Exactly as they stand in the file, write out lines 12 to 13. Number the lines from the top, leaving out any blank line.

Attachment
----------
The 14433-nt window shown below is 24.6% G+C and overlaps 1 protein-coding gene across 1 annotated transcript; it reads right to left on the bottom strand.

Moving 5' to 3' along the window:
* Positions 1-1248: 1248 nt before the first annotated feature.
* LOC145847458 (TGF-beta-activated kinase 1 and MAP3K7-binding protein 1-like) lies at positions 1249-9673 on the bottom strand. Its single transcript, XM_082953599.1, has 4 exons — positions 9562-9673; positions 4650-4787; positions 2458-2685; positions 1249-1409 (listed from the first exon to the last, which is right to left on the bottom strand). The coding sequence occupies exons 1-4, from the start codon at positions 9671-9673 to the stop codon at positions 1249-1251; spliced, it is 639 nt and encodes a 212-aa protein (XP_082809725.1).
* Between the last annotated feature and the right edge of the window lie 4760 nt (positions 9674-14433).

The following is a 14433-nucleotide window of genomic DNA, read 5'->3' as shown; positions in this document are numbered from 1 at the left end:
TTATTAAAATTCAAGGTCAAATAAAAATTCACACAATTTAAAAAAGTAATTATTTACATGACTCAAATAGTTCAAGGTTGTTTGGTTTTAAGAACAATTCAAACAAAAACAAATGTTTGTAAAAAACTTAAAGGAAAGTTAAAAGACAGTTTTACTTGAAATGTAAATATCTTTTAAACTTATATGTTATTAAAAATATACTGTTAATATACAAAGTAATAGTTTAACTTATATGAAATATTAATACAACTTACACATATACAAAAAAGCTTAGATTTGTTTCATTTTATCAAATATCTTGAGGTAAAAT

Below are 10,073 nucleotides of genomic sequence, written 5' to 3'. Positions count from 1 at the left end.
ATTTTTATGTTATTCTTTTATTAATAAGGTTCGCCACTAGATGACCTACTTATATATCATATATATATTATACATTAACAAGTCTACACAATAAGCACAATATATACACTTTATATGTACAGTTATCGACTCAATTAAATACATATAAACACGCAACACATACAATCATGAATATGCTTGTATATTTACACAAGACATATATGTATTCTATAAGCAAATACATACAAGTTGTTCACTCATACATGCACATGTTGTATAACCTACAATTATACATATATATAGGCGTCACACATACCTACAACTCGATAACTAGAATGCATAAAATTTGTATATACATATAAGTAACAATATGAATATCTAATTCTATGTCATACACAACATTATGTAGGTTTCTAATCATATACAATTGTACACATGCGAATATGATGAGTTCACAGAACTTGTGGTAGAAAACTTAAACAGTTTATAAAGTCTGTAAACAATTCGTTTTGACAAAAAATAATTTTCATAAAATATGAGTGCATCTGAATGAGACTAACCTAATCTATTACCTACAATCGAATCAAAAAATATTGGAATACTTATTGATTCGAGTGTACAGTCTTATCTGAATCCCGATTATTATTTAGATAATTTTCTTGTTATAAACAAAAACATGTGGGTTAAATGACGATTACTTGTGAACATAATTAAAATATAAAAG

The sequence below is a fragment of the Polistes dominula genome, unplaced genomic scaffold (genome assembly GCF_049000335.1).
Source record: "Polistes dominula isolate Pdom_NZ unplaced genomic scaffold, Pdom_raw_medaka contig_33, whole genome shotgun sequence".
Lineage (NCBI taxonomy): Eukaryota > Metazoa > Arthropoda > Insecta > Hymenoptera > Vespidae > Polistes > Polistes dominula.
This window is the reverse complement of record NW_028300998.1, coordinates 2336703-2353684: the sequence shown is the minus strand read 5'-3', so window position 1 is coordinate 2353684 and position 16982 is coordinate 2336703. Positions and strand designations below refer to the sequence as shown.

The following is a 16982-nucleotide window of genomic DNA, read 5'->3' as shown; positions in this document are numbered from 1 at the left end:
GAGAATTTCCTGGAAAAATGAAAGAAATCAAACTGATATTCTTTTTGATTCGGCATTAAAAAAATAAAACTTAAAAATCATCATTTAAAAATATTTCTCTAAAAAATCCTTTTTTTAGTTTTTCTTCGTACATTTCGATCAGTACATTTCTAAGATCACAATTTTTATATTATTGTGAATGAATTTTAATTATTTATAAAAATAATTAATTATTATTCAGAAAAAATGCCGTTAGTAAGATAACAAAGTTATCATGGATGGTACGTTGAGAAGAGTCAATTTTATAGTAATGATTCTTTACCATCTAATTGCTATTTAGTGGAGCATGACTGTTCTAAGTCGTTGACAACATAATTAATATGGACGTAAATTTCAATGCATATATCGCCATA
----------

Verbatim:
Lineage (NCBI taxonomy): Eukaryota > Metazoa > Arthropoda > Insecta > Hymenoptera > Vespidae > Polistes > Polistes dominula.
This window is the reverse complement of record NW_028300998.1, coordinates 2336703-2353684: the sequence shown is the minus strand read 5'-3', so window position 1 is coordinate 2353684 and position 16982 is coordinate 2336703. Positions and strand designations below refer to the sequence as shown.